Partner wanted

Partner wanted

Internationaler Chamäleontag

Even today, there are still species of chameleons for which an incredible amount of data is missing. For example, what the male or female of the species even looks like or whether there is a partner animal. Two examples of this lack of data are Calumma juliae and Furcifer monoceras.

Calumma juliae was only discovered in 2018. The species lives in a tiny forest remnant near Moramanga, a town in the eastern highlands of Madagascar. Despite an intensive search, no male of the species could be found. This raises the question of whether the species – which would be extremely unusual for chameleons – could possibly be capable of parthenogenesis (producing young). If so, these chameleons would not need males at all. However, this is not particularly likely.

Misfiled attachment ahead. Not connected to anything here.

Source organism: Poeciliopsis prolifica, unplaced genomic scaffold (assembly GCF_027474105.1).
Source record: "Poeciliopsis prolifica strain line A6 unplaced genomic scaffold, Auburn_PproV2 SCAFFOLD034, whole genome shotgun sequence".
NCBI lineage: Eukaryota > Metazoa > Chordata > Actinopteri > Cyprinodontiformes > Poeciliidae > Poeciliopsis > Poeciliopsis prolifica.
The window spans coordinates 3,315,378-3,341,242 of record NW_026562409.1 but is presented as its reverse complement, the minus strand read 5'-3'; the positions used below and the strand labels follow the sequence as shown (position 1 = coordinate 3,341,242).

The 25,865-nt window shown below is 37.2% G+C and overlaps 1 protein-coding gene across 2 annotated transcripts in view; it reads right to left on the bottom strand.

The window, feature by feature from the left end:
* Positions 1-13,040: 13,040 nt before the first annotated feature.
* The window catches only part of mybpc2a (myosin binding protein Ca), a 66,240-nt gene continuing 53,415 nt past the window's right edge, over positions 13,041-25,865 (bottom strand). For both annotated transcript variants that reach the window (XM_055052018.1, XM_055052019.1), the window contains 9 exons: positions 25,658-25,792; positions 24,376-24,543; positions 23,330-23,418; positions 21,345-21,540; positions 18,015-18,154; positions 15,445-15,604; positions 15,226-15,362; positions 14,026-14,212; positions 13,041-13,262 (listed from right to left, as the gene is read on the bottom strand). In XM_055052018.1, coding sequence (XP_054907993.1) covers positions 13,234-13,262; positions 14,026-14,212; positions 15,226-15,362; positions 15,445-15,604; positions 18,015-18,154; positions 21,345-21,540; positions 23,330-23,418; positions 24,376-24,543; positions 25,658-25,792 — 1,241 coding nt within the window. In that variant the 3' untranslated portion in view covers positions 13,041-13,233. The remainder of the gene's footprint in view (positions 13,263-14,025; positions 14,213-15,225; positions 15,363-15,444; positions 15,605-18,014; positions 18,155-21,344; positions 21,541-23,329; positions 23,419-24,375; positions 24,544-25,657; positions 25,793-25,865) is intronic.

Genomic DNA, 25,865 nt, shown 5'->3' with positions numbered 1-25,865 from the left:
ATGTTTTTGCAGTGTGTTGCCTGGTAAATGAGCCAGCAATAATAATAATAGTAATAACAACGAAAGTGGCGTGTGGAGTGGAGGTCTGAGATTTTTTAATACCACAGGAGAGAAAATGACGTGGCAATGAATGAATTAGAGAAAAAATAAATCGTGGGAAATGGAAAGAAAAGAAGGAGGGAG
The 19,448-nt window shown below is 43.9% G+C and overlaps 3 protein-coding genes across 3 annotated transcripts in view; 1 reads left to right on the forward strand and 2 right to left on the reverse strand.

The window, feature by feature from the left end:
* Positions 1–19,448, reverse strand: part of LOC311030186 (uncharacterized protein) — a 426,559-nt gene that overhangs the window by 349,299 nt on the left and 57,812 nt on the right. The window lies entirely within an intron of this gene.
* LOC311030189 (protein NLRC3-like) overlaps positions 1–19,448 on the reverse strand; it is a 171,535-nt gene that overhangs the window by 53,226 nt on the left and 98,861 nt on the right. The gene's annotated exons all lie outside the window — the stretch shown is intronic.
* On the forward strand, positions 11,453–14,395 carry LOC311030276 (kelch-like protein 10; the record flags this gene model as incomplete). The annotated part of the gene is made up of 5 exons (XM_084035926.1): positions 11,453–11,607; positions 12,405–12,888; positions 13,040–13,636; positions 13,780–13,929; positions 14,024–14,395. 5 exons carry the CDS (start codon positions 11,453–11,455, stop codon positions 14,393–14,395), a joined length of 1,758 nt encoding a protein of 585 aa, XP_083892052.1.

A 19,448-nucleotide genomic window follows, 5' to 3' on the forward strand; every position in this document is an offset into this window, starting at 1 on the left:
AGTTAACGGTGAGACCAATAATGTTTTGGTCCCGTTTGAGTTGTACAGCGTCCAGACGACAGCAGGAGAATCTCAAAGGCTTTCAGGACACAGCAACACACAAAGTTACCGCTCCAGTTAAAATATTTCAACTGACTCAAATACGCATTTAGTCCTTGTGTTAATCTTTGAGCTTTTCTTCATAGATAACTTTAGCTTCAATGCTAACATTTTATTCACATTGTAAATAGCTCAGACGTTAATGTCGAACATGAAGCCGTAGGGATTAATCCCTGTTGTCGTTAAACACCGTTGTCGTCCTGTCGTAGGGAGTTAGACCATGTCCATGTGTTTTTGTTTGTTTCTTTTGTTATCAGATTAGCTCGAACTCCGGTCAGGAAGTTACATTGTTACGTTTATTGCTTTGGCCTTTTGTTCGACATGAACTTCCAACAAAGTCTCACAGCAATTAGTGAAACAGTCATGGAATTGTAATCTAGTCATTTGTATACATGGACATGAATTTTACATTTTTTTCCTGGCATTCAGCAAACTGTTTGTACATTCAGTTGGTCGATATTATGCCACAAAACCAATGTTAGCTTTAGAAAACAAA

In our second example, it is the other way round. Furcifer monoceras was last seen many, many years ago – namely before its description, in 1905 – near the coastal town of Mahajanga. However, only the male had been discovered, which is also hard to confuse due to its conspicuous, huge nose. The female, on the other hand, is unknown. To date, the species has not been found again and is considered lost. Initial efforts to find the species have unfortunately been unsuccessful. Many dry forests around Mahajanga no longer exist, so it could just as well be that the habitat of Furcifer monoceras has long since disappeared. With or without the chameleon, that is the big question. So it remains exciting!

#showyourcolours #internationalchameleonday #chameleonday #chameleondayMay9 #agchamaeleons

Photo: Calumma juliae female, photographed by Thorsten Negro